Brazil’s economy up 2.9% in 2023 but stagnates in Q4

FILE PHOTO: Containers in line to be loaded at a cargo terminal at the Port of Santos, in Santos, Brazil September 16, 2021. REUTERS/Carla Carniel/File Photo

By Gabriel Araujo and Peter Frontini

SAO PAULO (Reuters) -Brazil ended 2023 with economic growth of 2.9%, official data showed on Friday, way above what economists expected for most of last year but maintaining in the fourth quarter a slowing trend that should cripple its expansion in 2024.

In a boost for President Luiz Inacio Lula da Silva in his first year in office, gross domestic product (GDP) in Latin America’s No.1 economy defied gloomy forecasts that in early 2023 pointed to a mere 0.8% calendar-year growth amid stiflingly high interest rates.

Activity in the country got a boost from agriculture in early 2023, with booming exports of commodities like soybeans, while a resilient job market and the positive impact of welfare programs on consumption helped it for most of the year.

Economists expect that to change in 2024 as Brazil faces a drop in agricultural output and borrowing costs remain high, with the central bank’s benchmark interest rate now at 11.25% even after a total 250 basis points of cuts since August.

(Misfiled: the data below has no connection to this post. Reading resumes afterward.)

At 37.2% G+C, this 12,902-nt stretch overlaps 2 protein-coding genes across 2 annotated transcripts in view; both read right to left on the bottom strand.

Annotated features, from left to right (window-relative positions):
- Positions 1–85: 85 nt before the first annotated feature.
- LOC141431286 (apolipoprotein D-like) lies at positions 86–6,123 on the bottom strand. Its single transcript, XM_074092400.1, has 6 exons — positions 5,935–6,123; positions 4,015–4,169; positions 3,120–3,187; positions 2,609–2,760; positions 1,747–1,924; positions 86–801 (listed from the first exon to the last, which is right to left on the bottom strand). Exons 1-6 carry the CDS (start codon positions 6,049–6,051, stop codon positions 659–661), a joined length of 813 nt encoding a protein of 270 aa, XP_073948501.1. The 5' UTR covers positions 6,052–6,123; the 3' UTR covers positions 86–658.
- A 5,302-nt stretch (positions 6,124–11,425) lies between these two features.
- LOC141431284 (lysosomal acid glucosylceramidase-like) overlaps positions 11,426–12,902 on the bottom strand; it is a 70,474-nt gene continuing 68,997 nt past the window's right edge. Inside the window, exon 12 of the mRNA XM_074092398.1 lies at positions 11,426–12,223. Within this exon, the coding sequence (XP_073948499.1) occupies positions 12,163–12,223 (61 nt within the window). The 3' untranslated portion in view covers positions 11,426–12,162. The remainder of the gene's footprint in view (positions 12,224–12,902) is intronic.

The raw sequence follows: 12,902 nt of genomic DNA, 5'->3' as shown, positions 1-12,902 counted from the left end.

In the fourth quarter of 2023, according to statistics agency IBGE, Brazil’s GDP was flat, in line with the previous quarter but slightly missing the 0.1% growth expected by economists polled by Reuters.

On an annual basis, growth in the October-December quarter came in at 2.1%, also below the 2.2% rise economists had expected.

“The stagnation in Brazil’s GDP in the fourth quarter and the decline in household consumption confirmed that the economy lost momentum sharply,” Capital Economics’ chief emerging markets economist William Jackson said.

“While we expect a pickup in growth in the coming quarters, we’re now more confident in our below-consensus 2024 GDP growth forecast of 1.3%.”

The Brazilian government, meanwhile, reaffirmed on Friday it expects 2024 growth of 2.2%, saying in a statement that the latest figures were “compatible” with its forecast of an increased activity expansion in the first quarter.

Lula is even more optimistic and has been saying he is convinced the country will manage to post economic growth of at least 3% this year, once again overshooting market expectations that currently stand at around 1.75%.

The fourth quarter results reflected a faster expansion in Brazil’s industrial sector, led by extractive segments like mining and oil, which offset a further deceleration of agricultural output. Services were up moderately.

Finance Minister Fernando Haddad praised the latest figures, saying they inspire confidence that the country will achieve the estimated 2.2% growth this year.

The ongoing monetary easing cycle should help the economy, Haddad told reporters, pointing out that there is room for “more interest rate cuts and more economic growth” while also noting that tax revenue has been faring well in the first quarter.


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